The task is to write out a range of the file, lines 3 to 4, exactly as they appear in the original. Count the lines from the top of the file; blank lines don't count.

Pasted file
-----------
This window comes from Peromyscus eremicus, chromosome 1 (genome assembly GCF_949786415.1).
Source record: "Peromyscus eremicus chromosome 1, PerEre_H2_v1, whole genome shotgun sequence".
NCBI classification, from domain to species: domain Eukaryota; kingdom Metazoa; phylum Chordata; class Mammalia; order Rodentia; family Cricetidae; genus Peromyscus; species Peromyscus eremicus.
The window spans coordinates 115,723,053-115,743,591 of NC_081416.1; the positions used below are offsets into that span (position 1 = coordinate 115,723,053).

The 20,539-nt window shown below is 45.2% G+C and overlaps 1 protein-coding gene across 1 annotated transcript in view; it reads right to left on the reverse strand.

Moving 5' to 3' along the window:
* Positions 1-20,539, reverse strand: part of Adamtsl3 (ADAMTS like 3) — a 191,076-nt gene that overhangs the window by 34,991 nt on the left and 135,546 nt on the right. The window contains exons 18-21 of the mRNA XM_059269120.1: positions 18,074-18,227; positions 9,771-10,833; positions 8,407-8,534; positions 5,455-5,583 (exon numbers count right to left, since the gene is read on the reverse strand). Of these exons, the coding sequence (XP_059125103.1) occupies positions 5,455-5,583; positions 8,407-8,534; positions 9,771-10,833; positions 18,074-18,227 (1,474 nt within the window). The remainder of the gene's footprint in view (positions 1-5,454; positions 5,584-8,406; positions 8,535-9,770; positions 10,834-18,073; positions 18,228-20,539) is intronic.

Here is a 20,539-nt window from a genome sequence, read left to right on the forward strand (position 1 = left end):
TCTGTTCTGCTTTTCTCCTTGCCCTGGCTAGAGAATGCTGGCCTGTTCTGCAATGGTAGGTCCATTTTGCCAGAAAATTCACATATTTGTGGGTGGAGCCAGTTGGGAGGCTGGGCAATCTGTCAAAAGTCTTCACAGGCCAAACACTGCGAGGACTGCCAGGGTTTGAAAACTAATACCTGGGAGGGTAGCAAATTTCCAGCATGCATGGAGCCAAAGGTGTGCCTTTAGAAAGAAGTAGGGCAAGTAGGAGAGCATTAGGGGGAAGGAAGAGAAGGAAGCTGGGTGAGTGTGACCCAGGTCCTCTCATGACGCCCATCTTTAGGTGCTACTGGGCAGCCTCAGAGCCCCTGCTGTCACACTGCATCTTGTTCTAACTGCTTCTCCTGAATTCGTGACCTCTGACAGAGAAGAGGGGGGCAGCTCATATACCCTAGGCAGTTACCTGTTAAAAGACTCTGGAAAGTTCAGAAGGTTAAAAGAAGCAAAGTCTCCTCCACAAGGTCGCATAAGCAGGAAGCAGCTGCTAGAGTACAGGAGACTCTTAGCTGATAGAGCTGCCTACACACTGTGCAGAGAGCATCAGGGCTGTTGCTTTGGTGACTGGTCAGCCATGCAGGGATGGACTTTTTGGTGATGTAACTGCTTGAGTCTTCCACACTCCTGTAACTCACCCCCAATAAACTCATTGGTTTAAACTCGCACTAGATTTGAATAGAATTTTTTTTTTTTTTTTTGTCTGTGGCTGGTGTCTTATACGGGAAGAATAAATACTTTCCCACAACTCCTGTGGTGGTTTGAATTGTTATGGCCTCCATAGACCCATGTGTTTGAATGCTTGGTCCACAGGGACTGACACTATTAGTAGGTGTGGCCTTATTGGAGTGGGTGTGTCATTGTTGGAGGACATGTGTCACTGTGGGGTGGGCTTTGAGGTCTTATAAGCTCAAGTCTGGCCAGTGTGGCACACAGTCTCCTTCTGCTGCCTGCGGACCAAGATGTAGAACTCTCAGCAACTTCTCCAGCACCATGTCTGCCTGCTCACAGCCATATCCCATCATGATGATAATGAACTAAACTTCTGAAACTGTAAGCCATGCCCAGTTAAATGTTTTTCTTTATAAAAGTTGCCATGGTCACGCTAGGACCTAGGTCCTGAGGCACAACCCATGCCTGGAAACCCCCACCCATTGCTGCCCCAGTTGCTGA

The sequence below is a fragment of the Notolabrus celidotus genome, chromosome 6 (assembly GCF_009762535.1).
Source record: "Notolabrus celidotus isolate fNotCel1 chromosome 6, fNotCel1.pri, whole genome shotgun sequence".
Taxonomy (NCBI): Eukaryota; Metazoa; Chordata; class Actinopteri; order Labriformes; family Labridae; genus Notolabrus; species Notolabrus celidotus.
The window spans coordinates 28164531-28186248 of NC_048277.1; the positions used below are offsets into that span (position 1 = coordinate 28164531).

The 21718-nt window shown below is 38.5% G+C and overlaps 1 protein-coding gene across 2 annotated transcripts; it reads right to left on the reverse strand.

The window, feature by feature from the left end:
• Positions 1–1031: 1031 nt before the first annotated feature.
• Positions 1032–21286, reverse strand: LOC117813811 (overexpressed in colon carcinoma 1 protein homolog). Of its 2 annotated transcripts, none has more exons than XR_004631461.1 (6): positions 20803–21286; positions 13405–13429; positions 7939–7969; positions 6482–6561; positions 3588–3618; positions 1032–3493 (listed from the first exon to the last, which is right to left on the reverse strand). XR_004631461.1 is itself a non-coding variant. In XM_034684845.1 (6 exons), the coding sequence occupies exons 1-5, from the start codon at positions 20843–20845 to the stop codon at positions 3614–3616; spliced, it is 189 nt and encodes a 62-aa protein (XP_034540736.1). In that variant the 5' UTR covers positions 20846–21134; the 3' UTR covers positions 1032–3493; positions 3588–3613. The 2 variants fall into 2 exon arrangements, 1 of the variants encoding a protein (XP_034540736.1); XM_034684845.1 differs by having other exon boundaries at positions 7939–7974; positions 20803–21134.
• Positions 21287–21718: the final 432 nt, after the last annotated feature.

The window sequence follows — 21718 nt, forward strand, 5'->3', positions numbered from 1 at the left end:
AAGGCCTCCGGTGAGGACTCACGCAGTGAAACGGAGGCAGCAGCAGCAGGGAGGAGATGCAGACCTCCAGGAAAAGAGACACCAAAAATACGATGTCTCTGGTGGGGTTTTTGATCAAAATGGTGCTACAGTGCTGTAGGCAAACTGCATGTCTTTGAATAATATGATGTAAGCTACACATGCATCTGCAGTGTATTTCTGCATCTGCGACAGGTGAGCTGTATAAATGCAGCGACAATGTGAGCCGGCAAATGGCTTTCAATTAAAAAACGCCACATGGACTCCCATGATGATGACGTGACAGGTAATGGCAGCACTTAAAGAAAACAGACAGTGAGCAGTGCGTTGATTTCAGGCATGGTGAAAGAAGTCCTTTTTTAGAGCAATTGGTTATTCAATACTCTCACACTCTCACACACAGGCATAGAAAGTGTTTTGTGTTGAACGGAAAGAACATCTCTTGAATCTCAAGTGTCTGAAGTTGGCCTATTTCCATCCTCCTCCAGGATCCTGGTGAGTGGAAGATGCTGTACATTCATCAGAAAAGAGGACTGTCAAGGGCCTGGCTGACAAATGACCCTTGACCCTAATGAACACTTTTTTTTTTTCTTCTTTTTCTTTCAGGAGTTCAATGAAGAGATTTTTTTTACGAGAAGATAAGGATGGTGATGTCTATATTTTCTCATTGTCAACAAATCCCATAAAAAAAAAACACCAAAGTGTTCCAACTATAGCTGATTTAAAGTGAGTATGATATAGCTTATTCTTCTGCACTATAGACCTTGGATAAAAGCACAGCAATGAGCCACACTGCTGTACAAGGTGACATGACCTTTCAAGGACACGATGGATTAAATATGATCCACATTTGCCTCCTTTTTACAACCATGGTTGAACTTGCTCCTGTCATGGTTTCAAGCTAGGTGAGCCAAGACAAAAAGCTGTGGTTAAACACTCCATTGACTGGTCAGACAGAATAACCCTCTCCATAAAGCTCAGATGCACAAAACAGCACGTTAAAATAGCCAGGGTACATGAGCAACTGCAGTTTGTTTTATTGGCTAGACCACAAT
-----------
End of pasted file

NCBI classification, from domain to species: domain Eukaryota; kingdom Metazoa; phylum Chordata; class Mammalia; order Rodentia; family Cricetidae; genus Peromyscus; species Peromyscus eremicus.
The window spans coordinates 115,723,053-115,743,591 of NC_081416.1; the positions used below are offsets into that span (position 1 = coordinate 115,723,053).